This month I have been spending a lot of time working on my house, which is still a little ghetto. Much larger but not nearly so charming as Zach´s cute little `palm thatch hut up the mountain. I have an obtuse pile of old cement in my yard along with old piles of burned trash and a few brush heaps, a dilapidated rancho, no windows, haphazardly nailed boards as siding, lots of termites and fire ants, cows and pigs who routinely destroy EVERYTHING, a latrine that at best can be described as unpleasant, a ¨shower¨(really just a spot to haul in a bucket of water) that is knocked together with old sticks and a collection of mismatched, hideously patterned sheets of plastic, and a mouse named Selma. Selma is incredibly destructive and also very noisy, often waking me up at 3 am and driving me to grab my broom or machete and rampage around the house flailing my arms and cursing her, her ancestors, her progeny, and life in general before grumpily collapsing back into my mosquito net, only to be awakened once again 10 minutes later with her incessant scurrying.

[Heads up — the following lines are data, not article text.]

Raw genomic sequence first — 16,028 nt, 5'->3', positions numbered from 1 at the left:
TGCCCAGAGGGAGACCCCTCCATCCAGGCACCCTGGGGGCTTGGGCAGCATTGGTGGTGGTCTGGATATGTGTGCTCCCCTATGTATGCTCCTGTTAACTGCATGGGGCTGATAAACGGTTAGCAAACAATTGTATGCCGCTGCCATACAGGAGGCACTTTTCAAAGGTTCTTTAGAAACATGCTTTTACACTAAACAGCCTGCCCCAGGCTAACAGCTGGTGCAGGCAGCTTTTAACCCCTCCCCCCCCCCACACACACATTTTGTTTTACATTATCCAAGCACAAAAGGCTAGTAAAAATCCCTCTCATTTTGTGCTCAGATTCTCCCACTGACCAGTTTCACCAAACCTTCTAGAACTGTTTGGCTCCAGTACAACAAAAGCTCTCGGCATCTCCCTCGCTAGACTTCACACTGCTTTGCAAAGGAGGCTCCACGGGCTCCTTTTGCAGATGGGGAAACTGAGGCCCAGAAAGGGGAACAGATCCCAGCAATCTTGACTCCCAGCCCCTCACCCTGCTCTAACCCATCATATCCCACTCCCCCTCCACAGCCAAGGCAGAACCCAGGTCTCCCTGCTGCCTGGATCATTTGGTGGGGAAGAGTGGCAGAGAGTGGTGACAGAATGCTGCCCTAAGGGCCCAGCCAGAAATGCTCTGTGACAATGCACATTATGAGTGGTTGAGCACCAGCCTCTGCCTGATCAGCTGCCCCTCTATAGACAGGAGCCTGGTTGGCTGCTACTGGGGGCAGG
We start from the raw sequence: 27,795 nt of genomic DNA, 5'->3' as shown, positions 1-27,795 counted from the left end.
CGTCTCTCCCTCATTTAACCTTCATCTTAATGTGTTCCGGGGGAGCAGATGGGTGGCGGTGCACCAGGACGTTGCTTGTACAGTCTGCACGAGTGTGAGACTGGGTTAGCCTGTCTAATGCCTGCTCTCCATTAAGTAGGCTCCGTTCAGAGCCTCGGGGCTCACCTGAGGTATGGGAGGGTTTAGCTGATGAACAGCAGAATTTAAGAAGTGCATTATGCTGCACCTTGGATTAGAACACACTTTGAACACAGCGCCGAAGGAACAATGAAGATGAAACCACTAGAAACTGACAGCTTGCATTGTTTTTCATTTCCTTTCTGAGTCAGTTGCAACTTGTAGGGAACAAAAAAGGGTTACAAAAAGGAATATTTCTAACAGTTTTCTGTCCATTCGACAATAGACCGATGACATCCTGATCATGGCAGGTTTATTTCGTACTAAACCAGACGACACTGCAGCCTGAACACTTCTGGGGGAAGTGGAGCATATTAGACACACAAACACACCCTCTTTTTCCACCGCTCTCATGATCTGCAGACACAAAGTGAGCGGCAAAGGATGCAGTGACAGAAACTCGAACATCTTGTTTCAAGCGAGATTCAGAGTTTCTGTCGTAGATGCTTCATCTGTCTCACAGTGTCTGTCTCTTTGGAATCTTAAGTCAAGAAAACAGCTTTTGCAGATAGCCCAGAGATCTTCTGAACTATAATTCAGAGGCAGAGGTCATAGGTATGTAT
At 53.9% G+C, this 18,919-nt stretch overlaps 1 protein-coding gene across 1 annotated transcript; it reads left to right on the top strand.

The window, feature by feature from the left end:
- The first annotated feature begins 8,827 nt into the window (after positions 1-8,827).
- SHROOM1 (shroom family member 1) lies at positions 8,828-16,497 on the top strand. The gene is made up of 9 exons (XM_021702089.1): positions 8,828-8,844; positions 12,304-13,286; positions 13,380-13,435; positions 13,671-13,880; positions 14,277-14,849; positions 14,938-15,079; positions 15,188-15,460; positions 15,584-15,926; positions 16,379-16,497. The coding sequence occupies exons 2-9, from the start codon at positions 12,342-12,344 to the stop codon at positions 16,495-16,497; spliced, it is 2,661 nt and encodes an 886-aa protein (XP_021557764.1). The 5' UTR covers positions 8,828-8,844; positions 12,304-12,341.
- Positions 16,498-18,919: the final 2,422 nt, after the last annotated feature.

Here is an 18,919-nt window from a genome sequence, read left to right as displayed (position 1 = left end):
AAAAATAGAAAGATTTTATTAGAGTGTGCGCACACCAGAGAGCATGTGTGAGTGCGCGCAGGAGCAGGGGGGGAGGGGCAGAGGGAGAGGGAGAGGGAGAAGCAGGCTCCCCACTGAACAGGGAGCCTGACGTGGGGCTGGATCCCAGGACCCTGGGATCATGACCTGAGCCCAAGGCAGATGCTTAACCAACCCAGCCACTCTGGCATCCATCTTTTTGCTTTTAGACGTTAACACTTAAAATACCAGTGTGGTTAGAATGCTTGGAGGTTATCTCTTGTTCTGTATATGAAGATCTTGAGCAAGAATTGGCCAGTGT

Yesterday I faced the problem of my table. It was outside, you see, and I wanted it inside. This may seem straightforward, but as it turned out was actually quite complicated, as it wouldn´t actually fit through the door. I started to solve this problem by sawing an inch and a half off the four legs. This seemed promising, and I started to get cocky as I wrangled the table through the front door. I was chagrinned to discover that, due to the fact that the doors don´t come in standard sizes here in Candelilla (and consist primarily of wood scraps hammered together willy nilly with odd pieces of metal which are deffinitely not nails), fitting through the front door was no guarantee whatsoever that it would fit through the adjacent door into the hammock room-library for which is was bound. So I twisted and turned and jammed the thing at every conceivable angle, to no avail. I then decided to be Panamanian about the whole affair, made a cup of coffee, and sat in my hammock contemplating the table, which was so near and yet so very far away. And, as hammocks and coffee are extrememly conducive to ponderous endeavors, it dawned on me that I could remove the door from its hinges, thereby increasing the width of the door frame by a good 2 inches. Having arrived at this conclusion I energetically (and a bit proudly, I´ll admit) set about removing the door from its hinges. No easy feat, considering the whole business was held together with variously sized, bent nails and random bits of wire all rusted into a sort of metallic birds nest one might find in the home decoration section of a country living magazine. Just replace the quaint wooden New England style song birds with giant cockroaches. Anyway, after removing the door from its erstwhile hinges, I was crestfallen to find that no matter how I cajoled, cursed and pleaded, the table simply wouldn´t fit. After another stint in the hammock, I realized, abashedly, that I could have just lifted the thing through my giant tienda window at teh start and have done with the whole rigamarole. So I wrested the table back out the front door and lifted it through the window in a matter of minutes, and there it sits in the corner, calm as can be, as if it hadn´t been the cause of me getting my knickers in an increasingly aggravating twist for a good hour or so. Side note about my tienda window - when I go out it is held shut with a piece of bent rebar and an old branding iron belonging to APVUC, whoever that may be. And that, my friends, is my table saga.